No Spark! What’s Wrong?


If you like to ride motorcycles, there is a very good chance that sooner or later you will experience a “No Spark” situation. The scope of this article will focus on visual observations, the use of a multimeter or bulb tester, and the appropriate process of elimination to determine why your motorcycle spark plug(s) is not firing correctly.

Make sure your motorcyle keeps its spark with E3 motorcycle spark plugs.

1)    The easiest starting point is to remove one of the motorcycle’s spark plugs and re-attach the spark plug wire. Holding the loose plug by its ceramic insulator, make certain the plug’s metal base is well grounded. Then, have someone bump the ignition switch or kick starter while you observe the plug’s ground electrode. If you see a blue or yellow spark bridge the gap, then you should have adequate fire to ignite the fuel/air mixture in that cylinder. If not:

2)    Be certain the motorcycle is turned on. That sounds simple but ignition switches can fail. Plus, on many newer models of street bikes, the motorcycle’s anti-theft system must receive a specified flow of juice or the engine will not start. This prevents a would-be thief from by-passing the switch and “hot wiring” the motorcycle’s ignition. With the key or switch in the “On” position, your multi-tester should display a positive electrical flow leaving the switch. If not, the switch may be broken or may have lost its ground.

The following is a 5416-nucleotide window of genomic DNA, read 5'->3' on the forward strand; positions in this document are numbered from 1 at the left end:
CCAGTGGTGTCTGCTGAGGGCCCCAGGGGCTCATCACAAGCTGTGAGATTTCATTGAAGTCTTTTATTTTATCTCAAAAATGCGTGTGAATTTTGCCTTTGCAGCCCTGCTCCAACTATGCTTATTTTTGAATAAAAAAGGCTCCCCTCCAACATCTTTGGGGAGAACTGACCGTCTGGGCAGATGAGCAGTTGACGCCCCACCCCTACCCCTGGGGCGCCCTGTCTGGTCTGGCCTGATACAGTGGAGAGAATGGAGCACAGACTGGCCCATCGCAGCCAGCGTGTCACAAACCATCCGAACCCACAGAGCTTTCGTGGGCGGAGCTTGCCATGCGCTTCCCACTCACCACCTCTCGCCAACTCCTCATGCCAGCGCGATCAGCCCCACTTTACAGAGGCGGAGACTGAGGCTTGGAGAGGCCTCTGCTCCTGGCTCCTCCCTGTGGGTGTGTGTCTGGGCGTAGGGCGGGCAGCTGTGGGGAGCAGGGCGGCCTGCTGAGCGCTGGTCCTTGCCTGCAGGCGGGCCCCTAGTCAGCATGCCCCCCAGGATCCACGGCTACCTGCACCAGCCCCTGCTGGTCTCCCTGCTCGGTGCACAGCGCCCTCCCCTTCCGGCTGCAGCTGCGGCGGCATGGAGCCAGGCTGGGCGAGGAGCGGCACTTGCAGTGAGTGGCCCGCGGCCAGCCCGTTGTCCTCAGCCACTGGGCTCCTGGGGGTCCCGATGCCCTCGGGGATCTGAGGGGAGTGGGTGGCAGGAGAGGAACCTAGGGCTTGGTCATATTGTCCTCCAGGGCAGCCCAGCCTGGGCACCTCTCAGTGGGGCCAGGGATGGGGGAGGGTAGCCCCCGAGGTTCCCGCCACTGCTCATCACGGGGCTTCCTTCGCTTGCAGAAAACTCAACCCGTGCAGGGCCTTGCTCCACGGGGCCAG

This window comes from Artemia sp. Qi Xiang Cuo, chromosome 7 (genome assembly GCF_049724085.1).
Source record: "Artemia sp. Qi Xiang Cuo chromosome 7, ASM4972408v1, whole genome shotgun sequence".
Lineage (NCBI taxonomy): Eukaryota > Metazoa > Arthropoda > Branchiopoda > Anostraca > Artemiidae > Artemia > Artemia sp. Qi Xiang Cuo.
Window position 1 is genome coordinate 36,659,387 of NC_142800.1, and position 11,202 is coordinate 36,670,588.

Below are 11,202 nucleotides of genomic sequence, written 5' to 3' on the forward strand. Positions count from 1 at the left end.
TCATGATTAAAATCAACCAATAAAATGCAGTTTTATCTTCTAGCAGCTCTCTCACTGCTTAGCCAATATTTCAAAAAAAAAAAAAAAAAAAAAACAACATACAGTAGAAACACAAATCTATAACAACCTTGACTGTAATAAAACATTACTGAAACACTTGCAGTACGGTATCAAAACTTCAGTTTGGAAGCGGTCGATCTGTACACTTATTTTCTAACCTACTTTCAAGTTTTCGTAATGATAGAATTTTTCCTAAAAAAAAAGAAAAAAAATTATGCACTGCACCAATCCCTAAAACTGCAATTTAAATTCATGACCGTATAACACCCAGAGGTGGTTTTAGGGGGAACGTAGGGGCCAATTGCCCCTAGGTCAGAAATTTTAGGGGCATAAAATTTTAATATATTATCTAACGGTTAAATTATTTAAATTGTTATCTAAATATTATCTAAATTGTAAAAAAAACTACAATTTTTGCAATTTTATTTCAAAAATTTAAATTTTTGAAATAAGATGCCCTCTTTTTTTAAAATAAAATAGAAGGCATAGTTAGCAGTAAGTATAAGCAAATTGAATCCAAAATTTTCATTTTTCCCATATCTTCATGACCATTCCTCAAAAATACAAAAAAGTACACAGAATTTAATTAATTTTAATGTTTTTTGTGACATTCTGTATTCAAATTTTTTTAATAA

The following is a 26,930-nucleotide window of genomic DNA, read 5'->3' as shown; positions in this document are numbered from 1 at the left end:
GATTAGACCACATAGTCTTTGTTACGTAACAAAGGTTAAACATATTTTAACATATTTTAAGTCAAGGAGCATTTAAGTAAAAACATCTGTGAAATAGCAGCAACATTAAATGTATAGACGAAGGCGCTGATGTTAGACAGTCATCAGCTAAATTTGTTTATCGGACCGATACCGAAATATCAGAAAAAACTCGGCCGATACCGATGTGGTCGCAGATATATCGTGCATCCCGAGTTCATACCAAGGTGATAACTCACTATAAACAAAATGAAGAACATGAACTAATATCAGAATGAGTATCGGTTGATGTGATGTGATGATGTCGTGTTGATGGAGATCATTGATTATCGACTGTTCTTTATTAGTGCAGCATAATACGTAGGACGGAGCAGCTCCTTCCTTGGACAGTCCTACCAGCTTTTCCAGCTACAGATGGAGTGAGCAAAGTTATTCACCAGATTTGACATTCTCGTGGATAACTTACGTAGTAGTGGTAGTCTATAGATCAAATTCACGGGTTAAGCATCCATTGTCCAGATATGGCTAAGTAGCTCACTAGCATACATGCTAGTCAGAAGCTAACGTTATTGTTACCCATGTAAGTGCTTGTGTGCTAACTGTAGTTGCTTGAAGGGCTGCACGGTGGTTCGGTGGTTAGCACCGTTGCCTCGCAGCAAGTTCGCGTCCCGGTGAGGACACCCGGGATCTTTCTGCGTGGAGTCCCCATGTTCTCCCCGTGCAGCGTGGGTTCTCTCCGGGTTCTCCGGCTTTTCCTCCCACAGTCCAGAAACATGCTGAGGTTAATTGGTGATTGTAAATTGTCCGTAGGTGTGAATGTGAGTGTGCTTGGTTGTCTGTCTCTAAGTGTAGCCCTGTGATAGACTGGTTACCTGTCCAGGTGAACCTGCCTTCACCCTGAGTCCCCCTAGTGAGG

3)    Once you have determined that you have power from the switch to the coil, use your multimeter or bulb tester to ensure that the current leaving the coil is reaching the spark plug cap. With the tester attached, you should get an “on” and an “off” reading for each engine revolution as someone tries to start the motor. If so, replace the failed plug with a new plug and repeat Step 1. If you do not get an alternating flow of current, then the spark plug wire or spark plug cap may need to be replaced.

4)    NOTE: On older motorcycles, you may also need to check the electrical flow on either side of the engine’s points and condenser. If the multi-tester stays “On” in Step 3 during cranking, the contact points are not closing correctly. If the tester stays “Off” in Step 3, the points may be stuck closed or the condenser may have a short. In either case, it’s best to replace the faulty ignition parts.

E3 motorcycle spark plugs feature our patented Edge-to-Edge DiamondFire technology and offer improved Energy, Efficiency and Ecology. Keep your wheels pointed at the road or the trail and “safe riding from all of us at E3 Spark Plugs.”

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